Living where you do in southest Montana has many of the same type of people and businesses found in Forks (remember I lived up the road just a few miles in Boulder for a time). The difference is Butte is only 20 miles or so over the hill, I-90 is only 15 miles or so north, and the hwy through Silver Star is the shortcut between Dillon and Idaho from Helena and places north along I-15 because it cuts 60 miles off the distance. Therefore, it doesn't surprise me that gas is cheaper there than in Forks. Now if you lived out in Wisdom, up in Eureka, or out in Geraldine, the price of gas would be very close to or higher than Forks.
dont forget to send in your steelhead punchcards by the end of april. if you dont it is a $10 fee. you can drop them off at a game office. mike w

shawn k

Active Member
why is it that wild steelhead are treated like sacred cows . The same guys that rip somebody for killing a wild steelhead think is perfectly ok to kill any salmon they catch. Imho wild salmon populations are hurting just as bad as steelhead. For the record I release all wild fish i catch salmon or steelhead.
why is it that wild steelhead are treated like sacred cows . The same guys that rip somebody for killing a wild steelhead think is perfectly ok to kill any salmon they catch. Imho wild salmon populations are hurting just as bad as steelhead. For the record I release all wild fish i catch salmon or steelhead.
I reckon you'll get a number of different answers to this question, but I suspect that if you have to ask the question, you might not understand the answer.



Well-Known Member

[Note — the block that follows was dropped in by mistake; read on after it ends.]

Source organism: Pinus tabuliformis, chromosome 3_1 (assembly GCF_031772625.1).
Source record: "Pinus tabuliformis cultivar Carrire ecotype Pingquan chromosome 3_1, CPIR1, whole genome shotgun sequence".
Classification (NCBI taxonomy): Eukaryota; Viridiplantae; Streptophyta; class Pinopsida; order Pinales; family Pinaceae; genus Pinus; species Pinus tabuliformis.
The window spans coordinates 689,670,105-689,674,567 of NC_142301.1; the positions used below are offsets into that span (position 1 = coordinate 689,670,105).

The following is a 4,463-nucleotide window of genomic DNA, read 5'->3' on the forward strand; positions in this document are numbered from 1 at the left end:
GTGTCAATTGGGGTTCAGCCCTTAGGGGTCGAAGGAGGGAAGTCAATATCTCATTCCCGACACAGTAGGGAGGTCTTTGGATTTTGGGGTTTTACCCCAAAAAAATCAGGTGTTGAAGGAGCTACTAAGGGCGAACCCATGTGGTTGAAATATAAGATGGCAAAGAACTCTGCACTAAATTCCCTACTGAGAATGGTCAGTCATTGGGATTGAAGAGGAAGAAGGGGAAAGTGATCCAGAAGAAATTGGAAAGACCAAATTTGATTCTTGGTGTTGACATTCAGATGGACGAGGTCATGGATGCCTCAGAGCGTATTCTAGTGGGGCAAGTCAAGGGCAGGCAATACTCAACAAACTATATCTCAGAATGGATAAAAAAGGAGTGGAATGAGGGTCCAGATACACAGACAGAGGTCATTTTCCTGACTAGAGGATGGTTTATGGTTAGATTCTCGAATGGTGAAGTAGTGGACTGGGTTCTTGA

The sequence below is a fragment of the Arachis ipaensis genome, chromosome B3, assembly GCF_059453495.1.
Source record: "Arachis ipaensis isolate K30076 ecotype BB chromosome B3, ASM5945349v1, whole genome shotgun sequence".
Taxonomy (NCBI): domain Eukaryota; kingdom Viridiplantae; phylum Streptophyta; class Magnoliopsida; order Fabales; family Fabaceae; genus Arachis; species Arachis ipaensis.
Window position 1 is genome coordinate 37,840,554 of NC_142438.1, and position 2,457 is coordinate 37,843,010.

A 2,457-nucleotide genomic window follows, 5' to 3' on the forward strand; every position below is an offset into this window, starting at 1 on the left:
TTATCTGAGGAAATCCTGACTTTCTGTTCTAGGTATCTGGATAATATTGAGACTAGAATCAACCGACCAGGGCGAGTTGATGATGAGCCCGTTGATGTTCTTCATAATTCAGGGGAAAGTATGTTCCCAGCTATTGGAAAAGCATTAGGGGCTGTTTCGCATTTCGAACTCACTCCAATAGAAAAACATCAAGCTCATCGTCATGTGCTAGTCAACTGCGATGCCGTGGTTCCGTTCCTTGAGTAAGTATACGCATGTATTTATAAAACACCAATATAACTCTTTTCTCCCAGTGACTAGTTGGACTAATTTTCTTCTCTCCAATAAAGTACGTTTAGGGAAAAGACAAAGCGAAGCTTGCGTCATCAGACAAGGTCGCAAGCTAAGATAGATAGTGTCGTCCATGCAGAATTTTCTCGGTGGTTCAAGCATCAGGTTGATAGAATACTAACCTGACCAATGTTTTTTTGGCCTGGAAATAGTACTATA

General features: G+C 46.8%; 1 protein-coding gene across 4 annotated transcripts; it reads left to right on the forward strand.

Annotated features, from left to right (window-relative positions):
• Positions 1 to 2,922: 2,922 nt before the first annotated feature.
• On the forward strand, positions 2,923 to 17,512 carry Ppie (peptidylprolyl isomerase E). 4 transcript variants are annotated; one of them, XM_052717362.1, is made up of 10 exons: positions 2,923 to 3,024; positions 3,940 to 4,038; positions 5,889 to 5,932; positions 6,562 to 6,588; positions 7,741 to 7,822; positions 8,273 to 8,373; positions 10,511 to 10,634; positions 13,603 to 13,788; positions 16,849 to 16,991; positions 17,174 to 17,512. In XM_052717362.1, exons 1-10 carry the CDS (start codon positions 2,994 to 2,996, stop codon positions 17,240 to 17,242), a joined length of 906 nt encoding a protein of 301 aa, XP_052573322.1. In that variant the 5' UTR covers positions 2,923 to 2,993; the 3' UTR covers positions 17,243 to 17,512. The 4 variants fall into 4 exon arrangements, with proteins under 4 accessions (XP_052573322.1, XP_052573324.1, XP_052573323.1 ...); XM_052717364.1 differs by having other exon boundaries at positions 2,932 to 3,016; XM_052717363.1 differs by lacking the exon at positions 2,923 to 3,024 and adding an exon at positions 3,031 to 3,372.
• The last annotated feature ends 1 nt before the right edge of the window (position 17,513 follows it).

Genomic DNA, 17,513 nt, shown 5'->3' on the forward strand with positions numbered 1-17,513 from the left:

Shawn K,

Generally speaking, wild steelhead are no where nearly as abundant in WA as are wild salmon. As with steelhead fishing, most salmon harvest is focused on hatchery chinook and coho. Almost all pink and chum salmon are wild, but harvest seasons are allowed only when the stocks are abundant. It's the relative scarcity of wild steelhead that makes them nearly sacred. If they were abundant, we'd be killing our limits whenever possible and not thinking anything of it - just like we used to do.



Active Member

i guess we must be talking about the 40's, 50's and 60's 'cause sure as hell MSY has doomed our anadramous fish runs. WE DON"T HAVE SUSTAINABLE FISHERIES in this century. the one and only reason there are fish out there to catch is because of concrete zombie fish. you know, throw the wild fish under the bus, substitute hatchery fish, everyone is happy. right?

actually i haven't kill a wild anadramous fish since the 70s. that said, i would never turn my nose up at anyone who kills a wild anything in this century. after all, take your one wild steelhead per year or watch the indians kill a couple of hundred a week, your choice.
The current trend of the people coming to the river is slowly changing. Since my children were little, I have always taken time to talk about wild fish and release.

Unfortunately, the issue tends to go toward the have versus the have not's. I dont think any guide has issue with wild fish release if the playing field is even. One of the major sentiments is the resentment of the tribal fisheries and the impact they have. This portion of the equation is generally over looked or quieted to prevent the all important "race card" and "what you did to me argument" from the tribes. None of us can have a real debate about any wild fish recovery with out engaging the tribes into the discussion. We have all seen the devistation of nets on fisheries and I believe that at least 75% of the fish I have hooked this year have had net marks on them.

Unfortunatley, the tribes have the most political capital in the game and have the most leverage with the state legislature and WDFW. If any real change is to happen the tribes have to be at the table. If wild fish harvest is eliminated or proposed with out including the tribes, many people will always feel cheated and generally not support the initiative.


New Member
I let go two great fish this winter and lost a fish that reminded me that I have much to learn. I will not be that guy who bonks the last fish on the head. I hold out hope.
Good luck.